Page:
A graduate of California Lutheran University, Goetsch initially set out for a career in finance and worked as a financial adviser for Merrill Lynch. But when her son was diagnosed with autism 17 years ago at age 3, she went back to school to study psychology and education.
“Once you have a child that’s diagnosed with a disability, it shifts your focus,” she said.
She would go on to spend years as a teacher’s assistant in the Conejo Valley Unified School District. She was teaching Sunday school at her church in Thousand Oaks when her pastor suggested to his counterpart at First Lutheran Church that Goetsch would be a good principal at First Lutheran School.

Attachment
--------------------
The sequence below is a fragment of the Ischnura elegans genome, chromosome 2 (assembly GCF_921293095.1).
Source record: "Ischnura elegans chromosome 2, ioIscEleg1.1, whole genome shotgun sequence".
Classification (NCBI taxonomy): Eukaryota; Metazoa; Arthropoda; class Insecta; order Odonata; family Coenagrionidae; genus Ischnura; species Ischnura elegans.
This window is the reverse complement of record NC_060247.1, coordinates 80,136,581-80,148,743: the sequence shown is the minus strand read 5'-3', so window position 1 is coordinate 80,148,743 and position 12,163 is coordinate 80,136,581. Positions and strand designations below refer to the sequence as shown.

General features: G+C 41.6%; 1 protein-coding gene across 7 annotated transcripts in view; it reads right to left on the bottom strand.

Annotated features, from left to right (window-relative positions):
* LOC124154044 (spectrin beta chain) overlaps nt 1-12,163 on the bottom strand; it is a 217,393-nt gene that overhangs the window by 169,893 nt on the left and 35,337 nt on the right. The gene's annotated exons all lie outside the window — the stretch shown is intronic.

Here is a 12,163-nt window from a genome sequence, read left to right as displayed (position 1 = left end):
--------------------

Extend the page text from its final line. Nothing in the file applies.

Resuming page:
Now she’s overseeing the school, which has 100 students who span from preschool to eighth grade. About 4% of the children have special needs. She is focused on boosting enrollment but keeping class sizes at 11 to 14 students per teacher.
To keep class sizes at a minimum, she plans to host student teachers from California Lutheran University.
“Every child deserves to have [their education] individual and not be put in a box,” she said. “We’re really excited about moving forward.”
Follow Kelly Corrigan on Twitter: @kellymcorrigan.